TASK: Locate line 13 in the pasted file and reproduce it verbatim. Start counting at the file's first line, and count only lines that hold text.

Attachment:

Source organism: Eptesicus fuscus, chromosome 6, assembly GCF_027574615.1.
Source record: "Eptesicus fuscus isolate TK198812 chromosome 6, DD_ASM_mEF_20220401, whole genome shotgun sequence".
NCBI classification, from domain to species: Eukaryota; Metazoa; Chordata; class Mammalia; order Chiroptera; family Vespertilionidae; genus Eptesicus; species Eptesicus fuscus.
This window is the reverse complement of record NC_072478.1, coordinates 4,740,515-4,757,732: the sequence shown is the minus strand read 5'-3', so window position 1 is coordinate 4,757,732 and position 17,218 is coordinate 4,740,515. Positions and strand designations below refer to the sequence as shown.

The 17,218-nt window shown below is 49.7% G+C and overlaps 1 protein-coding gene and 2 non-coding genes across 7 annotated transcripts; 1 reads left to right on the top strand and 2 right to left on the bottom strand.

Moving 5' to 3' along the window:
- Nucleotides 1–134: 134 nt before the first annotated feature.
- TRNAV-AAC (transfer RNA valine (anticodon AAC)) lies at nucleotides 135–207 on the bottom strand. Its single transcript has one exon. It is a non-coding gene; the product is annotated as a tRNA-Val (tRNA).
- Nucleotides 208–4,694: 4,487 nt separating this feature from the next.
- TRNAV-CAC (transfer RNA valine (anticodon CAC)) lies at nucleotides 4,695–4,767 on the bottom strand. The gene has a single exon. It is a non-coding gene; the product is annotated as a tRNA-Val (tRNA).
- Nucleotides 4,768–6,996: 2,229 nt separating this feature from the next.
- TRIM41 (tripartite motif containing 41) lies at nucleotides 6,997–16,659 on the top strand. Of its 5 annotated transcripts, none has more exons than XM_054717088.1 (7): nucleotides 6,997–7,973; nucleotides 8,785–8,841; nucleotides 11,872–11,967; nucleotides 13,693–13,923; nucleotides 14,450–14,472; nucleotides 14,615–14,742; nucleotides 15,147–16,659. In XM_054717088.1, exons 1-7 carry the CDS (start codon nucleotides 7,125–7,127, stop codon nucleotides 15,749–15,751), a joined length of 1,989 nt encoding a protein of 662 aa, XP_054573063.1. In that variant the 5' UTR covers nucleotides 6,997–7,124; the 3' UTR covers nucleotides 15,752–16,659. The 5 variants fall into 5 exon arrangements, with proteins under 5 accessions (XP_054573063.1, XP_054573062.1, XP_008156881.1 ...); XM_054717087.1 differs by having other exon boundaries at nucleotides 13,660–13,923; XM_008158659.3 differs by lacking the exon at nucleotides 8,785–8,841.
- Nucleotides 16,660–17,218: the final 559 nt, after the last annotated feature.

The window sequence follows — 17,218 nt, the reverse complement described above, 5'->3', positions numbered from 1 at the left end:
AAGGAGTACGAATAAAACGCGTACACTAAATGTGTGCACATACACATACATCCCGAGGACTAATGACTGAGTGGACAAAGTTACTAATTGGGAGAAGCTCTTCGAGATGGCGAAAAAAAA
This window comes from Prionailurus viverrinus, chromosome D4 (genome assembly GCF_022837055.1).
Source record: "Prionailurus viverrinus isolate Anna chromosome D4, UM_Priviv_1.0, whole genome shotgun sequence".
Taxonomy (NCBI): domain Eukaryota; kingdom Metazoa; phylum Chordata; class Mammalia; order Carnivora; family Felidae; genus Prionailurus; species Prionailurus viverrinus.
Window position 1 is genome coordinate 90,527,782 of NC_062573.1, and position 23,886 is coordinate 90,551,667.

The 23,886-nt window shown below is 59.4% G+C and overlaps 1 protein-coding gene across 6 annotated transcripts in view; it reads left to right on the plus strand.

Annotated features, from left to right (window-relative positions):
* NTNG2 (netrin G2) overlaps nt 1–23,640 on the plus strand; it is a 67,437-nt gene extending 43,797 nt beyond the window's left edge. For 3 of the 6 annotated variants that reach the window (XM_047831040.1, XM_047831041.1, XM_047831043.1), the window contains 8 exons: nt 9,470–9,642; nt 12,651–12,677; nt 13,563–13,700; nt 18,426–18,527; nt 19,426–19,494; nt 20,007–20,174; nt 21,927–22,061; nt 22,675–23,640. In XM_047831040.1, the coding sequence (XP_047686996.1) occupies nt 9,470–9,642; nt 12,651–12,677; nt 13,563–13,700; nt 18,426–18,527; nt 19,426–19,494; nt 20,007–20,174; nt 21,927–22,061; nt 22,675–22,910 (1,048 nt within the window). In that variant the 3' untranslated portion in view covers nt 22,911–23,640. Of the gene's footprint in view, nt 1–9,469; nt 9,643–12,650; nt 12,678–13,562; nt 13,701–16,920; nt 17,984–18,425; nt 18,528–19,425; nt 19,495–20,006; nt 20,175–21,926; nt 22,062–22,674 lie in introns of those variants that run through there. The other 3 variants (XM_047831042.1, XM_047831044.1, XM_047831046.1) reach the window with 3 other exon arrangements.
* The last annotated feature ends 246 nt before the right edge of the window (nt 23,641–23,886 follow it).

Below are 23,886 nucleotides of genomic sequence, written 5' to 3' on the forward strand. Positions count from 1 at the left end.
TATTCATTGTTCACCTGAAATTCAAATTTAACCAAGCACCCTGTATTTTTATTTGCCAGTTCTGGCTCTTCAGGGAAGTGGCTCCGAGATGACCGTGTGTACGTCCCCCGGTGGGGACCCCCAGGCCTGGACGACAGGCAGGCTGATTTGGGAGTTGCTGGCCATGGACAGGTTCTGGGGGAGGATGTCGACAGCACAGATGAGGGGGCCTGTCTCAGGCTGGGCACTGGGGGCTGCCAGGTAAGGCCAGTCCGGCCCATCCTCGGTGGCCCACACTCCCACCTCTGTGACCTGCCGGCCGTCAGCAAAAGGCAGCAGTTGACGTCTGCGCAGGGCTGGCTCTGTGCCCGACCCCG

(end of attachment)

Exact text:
- Nucleotides 16,660–17,218: the final 559 nt, after the last annotated feature.